Today’s New Testament lesson (Hebrews 11:13-22) continues my time in the great “Faith Chapter” of the Bible, and it reminds me that several of the sermons and Bible studies with which I’ve been engaged recently are built on they key idea that faith provides the “firm footing” that makes “walking with Christ” possible. Faith allows us to be “anxious for nothing” (Philippians 4:6) — as one of our mid-week Bible studies has emphasized. And faith makes it possible for us to “get out of the boat” (Matthew 14:28-30) so that we can take risks, overcome obstacles, and deal with failure — as our current sermon series has suggested.
And yet, I think it’s fair to observe that in much of our teaching about faith (including, for better or worse, my own) we tend to highlight faith’s power and potential by sharing stories where the promises in which we’re trusting get fulfilled. Because of faith, prayers get answered; relationships get restored; healing comes. And while we can thank God that this is, in fact, the way that some stories end; we should acknowledge that such happy endings aren’t always forthcoming. And very significantly, that doesn’t mean that there was anything “wrong” with the faith of those involved — nor with the promise in which they trusted.
After listing many of the Bible’s faith heroes, the author of Hebrews makes this important statement: “All these people were still living by faith when they died. They did not receive the things promised; they only saw them and welcomed them from a distance, admitting that they were foreigners and strangers on earth” (verse 13). Let’s pay close attention to that. All these heroes were “living by faith;” and yet, they didn’t receive the things promised. In fact, if we keep reading in this chapter, we learn that many heroes not only didn’t receive the promises; they also suffered along the way: “Some faced jeers and flogging…they were put to death by stoning…they were killed by the sword” (Hebrews 11:36-37). How then, are we supposed to hold tightly to faith — even when we become aware that it may not bring the blessings for which we’ve hoped?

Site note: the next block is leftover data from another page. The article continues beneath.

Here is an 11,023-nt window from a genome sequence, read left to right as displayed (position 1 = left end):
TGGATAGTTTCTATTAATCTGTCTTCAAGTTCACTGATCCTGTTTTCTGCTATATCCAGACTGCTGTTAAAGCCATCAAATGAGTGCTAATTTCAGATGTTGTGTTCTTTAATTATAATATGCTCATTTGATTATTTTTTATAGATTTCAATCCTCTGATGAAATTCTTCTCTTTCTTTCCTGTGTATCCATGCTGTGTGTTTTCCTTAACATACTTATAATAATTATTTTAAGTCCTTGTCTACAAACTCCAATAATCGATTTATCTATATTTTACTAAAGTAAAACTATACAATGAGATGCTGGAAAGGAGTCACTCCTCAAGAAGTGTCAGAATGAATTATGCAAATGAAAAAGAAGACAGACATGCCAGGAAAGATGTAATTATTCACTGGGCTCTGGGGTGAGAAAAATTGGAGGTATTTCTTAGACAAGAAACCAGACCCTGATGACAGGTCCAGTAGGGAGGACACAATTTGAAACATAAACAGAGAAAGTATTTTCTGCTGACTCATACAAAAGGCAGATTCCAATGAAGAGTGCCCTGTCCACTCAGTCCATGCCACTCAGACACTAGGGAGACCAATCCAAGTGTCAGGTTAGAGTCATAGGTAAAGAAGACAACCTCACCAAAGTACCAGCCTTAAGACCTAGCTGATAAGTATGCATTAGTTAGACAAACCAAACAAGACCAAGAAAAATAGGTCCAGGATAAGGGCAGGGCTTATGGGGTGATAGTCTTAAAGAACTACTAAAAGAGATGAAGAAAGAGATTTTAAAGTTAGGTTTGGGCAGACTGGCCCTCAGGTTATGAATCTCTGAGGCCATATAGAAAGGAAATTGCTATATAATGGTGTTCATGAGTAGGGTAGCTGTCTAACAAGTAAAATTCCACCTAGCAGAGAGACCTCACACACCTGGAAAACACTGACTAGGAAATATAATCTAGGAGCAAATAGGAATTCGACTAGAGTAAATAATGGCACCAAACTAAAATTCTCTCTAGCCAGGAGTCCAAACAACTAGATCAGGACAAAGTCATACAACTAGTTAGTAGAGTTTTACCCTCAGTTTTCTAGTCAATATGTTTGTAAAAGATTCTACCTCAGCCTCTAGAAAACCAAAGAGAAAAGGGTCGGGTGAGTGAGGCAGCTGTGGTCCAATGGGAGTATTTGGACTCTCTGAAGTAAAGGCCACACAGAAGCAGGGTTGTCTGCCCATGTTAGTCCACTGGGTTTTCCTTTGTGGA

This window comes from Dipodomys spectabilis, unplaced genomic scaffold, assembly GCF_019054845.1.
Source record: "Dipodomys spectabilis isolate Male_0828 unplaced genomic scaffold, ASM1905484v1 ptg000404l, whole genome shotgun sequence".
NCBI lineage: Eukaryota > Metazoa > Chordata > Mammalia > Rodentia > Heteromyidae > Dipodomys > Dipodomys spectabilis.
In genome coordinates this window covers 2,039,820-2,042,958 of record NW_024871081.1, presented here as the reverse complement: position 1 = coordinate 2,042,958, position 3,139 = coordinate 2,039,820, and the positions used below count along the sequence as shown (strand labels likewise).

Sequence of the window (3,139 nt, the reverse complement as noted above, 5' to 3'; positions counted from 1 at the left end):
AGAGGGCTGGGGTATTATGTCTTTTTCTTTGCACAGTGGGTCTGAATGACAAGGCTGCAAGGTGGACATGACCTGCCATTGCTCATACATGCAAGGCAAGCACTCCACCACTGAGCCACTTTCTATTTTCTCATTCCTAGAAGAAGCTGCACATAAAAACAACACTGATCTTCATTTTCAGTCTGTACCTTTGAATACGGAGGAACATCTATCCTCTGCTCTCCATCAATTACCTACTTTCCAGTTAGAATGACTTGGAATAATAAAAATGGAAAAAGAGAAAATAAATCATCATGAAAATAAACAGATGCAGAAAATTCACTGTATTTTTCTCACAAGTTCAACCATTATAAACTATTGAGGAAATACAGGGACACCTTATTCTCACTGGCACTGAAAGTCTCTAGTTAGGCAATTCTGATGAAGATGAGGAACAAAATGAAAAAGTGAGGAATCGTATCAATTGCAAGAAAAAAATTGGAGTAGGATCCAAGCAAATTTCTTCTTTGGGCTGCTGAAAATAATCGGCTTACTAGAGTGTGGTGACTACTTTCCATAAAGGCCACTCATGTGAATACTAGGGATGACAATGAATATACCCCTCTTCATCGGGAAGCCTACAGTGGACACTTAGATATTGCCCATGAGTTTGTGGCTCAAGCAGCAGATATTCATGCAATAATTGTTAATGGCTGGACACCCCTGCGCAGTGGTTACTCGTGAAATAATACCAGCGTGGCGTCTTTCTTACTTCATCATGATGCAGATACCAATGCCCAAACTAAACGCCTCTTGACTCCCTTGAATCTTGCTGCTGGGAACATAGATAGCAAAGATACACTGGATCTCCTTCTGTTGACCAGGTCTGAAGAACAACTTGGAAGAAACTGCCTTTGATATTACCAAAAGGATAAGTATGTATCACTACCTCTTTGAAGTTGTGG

The answer, of course, is that we make sure our faith is in the “Promiser” rather than in the promises alone. Admittedly, such faith can be far easier to claim than it is to practice. But ultimately, our hope and trust aren’t placed in the good things we want God to provide (although, in His mercy, God provides many good things). Instead, our hope and trust are placed in God Himself. And as long as we have Him, we have everything we need.
The psalm from which I preached last Sunday put it like this: “You, LORD, are my refuge, my portion in the land of the living” (Ps. 142:5). May we trust deeply in the Promiser today; and may those promises that are fulfilled in us make us yearn all the more for His presence.